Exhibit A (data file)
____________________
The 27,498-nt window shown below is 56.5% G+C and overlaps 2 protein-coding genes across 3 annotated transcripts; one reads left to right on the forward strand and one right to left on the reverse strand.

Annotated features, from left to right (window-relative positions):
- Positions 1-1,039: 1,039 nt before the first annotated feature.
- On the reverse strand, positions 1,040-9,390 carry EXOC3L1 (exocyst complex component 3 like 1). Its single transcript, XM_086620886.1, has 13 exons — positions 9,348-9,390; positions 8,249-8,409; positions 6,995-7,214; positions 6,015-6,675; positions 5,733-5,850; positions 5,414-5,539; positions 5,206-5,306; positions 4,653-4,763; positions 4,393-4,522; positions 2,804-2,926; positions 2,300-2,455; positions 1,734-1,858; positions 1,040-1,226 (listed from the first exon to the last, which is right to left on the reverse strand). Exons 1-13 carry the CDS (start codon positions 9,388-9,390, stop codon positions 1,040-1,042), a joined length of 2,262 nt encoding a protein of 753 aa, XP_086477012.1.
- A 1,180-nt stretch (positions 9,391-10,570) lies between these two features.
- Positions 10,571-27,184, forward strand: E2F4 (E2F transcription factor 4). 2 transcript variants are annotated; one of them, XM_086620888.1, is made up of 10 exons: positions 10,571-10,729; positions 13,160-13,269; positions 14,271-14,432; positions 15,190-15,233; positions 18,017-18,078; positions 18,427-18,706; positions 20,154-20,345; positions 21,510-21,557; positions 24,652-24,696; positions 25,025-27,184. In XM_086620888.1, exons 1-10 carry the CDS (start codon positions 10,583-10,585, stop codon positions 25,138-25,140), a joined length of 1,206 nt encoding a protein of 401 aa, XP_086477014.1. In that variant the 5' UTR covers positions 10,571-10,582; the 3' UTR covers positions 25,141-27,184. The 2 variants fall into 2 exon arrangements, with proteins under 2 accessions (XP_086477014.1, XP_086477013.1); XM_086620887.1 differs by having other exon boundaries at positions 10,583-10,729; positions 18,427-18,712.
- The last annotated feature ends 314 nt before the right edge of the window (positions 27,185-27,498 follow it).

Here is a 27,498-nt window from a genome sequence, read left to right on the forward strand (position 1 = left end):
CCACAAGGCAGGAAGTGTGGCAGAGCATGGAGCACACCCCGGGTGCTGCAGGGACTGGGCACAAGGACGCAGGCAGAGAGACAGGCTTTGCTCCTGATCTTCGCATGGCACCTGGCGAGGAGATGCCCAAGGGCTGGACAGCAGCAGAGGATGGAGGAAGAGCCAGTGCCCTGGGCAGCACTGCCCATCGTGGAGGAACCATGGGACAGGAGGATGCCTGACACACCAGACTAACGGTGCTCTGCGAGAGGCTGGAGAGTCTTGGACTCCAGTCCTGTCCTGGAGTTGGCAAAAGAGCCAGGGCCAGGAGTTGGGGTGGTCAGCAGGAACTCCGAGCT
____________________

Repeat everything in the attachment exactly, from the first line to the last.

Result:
The 27,498-nt window shown below is 56.5% G+C and overlaps 2 protein-coding genes across 3 annotated transcripts; one reads left to right on the forward strand and one right to left on the reverse strand.

Annotated features, from left to right (window-relative positions):
- Positions 1-1,039: 1,039 nt before the first annotated feature.
- On the reverse strand, positions 1,040-9,390 carry EXOC3L1 (exocyst complex component 3 like 1). Its single transcript, XM_086620886.1, has 13 exons — positions 9,348-9,390; positions 8,249-8,409; positions 6,995-7,214; positions 6,015-6,675; positions 5,733-5,850; positions 5,414-5,539; positions 5,206-5,306; positions 4,653-4,763; positions 4,393-4,522; positions 2,804-2,926; positions 2,300-2,455; positions 1,734-1,858; positions 1,040-1,226 (listed from the first exon to the last, which is right to left on the reverse strand). Exons 1-13 carry the CDS (start codon positions 9,388-9,390, stop codon positions 1,040-1,042), a joined length of 2,262 nt encoding a protein of 753 aa, XP_086477012.1.
- A 1,180-nt stretch (positions 9,391-10,570) lies between these two features.
- Positions 10,571-27,184, forward strand: E2F4 (E2F transcription factor 4). 2 transcript variants are annotated; one of them, XM_086620888.1, is made up of 10 exons: positions 10,571-10,729; positions 13,160-13,269; positions 14,271-14,432; positions 15,190-15,233; positions 18,017-18,078; positions 18,427-18,706; positions 20,154-20,345; positions 21,510-21,557; positions 24,652-24,696; positions 25,025-27,184. In XM_086620888.1, exons 1-10 carry the CDS (start codon positions 10,583-10,585, stop codon positions 25,138-25,140), a joined length of 1,206 nt encoding a protein of 401 aa, XP_086477014.1. In that variant the 5' UTR covers positions 10,571-10,582; the 3' UTR covers positions 25,141-27,184. The 2 variants fall into 2 exon arrangements, with proteins under 2 accessions (XP_086477014.1, XP_086477013.1); XM_086620887.1 differs by having other exon boundaries at positions 10,583-10,729; positions 18,427-18,712.
- The last annotated feature ends 314 nt before the right edge of the window (positions 27,185-27,498 follow it).

Here is a 27,498-nt window from a genome sequence, read left to right on the forward strand (position 1 = left end):
CCACAAGGCAGGAAGTGTGGCAGAGCATGGAGCACACCCCGGGTGCTGCAGGGACTGGGCACAAGGACGCAGGCAGAGAGACAGGCTTTGCTCCTGATCTTCGCATGGCACCTGGCGAGGAGATGCCCAAGGGCTGGACAGCAGCAGAGGATGGAGGAAGAGCCAGTGCCCTGGGCAGCACTGCCCATCGTGGAGGAACCATGGGACAGGAGGATGCCTGACACACCAGACTAACGGTGCTCTGCGAGAGGCTGGAGAGTCTTGGACTCCAGTCCTGTCCTGGAGTTGGCAAAAGAGCCAGGGCCAGGAGTTGGGGTGGTCAGCAGGAACTCCGAGCT